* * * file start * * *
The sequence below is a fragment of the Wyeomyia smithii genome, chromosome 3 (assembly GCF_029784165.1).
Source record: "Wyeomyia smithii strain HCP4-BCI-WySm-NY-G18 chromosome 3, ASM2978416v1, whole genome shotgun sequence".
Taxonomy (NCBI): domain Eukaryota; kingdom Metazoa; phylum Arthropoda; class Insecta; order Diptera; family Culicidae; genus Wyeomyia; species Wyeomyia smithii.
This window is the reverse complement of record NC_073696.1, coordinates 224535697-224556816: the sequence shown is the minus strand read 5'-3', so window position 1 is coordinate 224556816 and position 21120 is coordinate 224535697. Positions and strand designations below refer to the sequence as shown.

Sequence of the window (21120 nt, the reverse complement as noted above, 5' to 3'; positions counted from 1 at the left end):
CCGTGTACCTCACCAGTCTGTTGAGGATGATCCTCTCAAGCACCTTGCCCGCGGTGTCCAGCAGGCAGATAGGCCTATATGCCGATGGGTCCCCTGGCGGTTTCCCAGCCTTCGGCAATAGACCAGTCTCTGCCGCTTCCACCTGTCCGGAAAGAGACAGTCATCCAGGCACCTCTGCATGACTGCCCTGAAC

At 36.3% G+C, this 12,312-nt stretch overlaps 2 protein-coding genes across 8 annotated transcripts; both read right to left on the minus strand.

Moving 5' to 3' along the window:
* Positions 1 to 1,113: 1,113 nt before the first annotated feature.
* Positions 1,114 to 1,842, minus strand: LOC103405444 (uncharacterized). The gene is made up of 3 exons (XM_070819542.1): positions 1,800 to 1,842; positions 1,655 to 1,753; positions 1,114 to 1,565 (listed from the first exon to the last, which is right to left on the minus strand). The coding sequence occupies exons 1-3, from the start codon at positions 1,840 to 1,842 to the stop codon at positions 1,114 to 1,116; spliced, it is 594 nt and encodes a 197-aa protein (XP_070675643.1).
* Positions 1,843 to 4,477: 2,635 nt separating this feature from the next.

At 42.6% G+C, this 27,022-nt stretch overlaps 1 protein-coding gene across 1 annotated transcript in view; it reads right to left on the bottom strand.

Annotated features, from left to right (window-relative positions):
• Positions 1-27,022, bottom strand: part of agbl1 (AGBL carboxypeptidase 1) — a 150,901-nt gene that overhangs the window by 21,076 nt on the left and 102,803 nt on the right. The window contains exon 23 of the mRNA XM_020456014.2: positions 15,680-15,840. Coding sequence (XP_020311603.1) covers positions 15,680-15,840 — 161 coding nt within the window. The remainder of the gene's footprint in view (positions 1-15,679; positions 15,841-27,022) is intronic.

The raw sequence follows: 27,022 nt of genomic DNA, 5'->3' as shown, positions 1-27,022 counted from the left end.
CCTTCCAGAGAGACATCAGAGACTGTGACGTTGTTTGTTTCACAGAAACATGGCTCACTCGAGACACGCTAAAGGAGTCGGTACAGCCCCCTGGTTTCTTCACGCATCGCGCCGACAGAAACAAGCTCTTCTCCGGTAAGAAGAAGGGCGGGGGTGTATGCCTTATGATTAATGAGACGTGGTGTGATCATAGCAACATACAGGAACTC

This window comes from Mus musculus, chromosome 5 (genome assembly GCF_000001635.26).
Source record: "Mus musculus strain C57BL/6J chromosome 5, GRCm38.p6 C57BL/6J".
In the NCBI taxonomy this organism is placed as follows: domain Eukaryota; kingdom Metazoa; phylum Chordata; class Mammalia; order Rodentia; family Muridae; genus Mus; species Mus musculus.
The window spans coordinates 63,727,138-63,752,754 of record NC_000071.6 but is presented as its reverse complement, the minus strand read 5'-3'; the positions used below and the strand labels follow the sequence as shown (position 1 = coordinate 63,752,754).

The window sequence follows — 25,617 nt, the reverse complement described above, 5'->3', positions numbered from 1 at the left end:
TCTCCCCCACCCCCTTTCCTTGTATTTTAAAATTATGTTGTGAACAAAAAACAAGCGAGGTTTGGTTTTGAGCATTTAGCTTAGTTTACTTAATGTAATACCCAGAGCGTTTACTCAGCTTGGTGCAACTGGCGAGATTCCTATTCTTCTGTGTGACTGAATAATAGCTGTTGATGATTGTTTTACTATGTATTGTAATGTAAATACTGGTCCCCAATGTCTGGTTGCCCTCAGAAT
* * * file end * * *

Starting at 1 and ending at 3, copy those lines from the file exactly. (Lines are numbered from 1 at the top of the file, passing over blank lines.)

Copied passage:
The sequence below is a fragment of the Wyeomyia smithii genome, chromosome 3 (assembly GCF_029784165.1).
Source record: "Wyeomyia smithii strain HCP4-BCI-WySm-NY-G18 chromosome 3, ASM2978416v1, whole genome shotgun sequence".
Taxonomy (NCBI): domain Eukaryota; kingdom Metazoa; phylum Arthropoda; class Insecta; order Diptera; family Culicidae; genus Wyeomyia; species Wyeomyia smithii.